Self-assessed health status and morbidity experiences of teenagers in Nairobi’s low income settings

This study uses data collected between March and June 2000 by the African Population and Health Research Center (APHRC) among slum communities in Nairobi, Kenya. It examines factors associated with self-assessed health status among 1654 teenage boys and girls. Analysis involved logistic regression and multilevel models. The results show a significant but non-linear association between prior morbidity experiences and self-assessed health; gender differences in self-assessed health status with female teenagers being more inclusive in their assessment of health status than male teenagers. Another finding is that father’s absence was significantly associated with lower likelihood of reporting good health for male teenagers, and mother’s absence in the case of female teenagers. Female teenagers who had experienced physical abuse were less likely to report good health compared to those who had not. These findings suggest a need for adolescent health interventions to not only target all aspects of health but also take the gender dimensions of it into account. Bibliogr., notes, sum. [Journal abstract]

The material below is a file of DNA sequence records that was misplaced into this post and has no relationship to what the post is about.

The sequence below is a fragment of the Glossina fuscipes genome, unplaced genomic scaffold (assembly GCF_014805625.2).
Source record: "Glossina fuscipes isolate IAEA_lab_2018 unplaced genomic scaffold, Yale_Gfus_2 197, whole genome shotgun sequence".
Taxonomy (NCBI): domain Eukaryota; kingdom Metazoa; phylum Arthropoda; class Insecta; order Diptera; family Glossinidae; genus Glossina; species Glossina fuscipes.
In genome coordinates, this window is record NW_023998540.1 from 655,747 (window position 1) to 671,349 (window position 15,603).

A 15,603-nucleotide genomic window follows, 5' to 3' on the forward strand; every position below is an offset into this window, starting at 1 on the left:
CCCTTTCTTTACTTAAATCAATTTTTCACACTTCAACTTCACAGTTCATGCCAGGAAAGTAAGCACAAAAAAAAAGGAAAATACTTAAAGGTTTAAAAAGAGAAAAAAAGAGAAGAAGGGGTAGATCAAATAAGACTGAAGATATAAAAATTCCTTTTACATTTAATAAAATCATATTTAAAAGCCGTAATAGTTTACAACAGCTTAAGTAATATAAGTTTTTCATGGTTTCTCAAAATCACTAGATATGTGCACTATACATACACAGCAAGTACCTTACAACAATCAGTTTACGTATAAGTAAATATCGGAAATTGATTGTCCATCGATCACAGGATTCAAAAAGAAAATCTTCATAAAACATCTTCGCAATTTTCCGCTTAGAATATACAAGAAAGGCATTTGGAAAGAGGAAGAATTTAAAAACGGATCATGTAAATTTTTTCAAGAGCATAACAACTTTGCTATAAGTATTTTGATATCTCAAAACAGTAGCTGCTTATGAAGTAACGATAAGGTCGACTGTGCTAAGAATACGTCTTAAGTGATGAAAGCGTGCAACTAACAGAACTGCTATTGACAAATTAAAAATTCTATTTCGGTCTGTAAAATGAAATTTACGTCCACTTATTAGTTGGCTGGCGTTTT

Title: Self-assessed health status and morbidity experiences of teenagers in Nairobi’s low income settings
Author: Obare, Francis
Year: 2007
Periodical: African Population Studies
Volume: 22
Issue: 1
Pages: 3-21
Language: English
Geographic term: Kenya
Abstract: This study uses data collected between March and June 2000 by the African Population and Health Research Center (APHRC) among slum communities in Nairobi, Kenya. It examines factors associated with self-assessed health status among 1654 teenage boys and girls. Analysis involved logistic regression and multilevel models. The results show a significant but non-linear association between prior morbidity experiences and self-assessed health; gender differences in self-assessed health status with female teenagers being more inclusive in their assessment of health status than male teenagers. Another finding is that father’s absence was significantly associated with lower likelihood of reporting good health for male teenagers, and mother’s absence in the case of female teenagers. Female teenagers who had experienced physical abuse were less likely to report good health compared to those who had not. These findings suggest a need for adolescent health interventions to not only target all aspects of health but also take the gender dimensions of it into account. Bibliogr., notes, sum. [Journal abstract]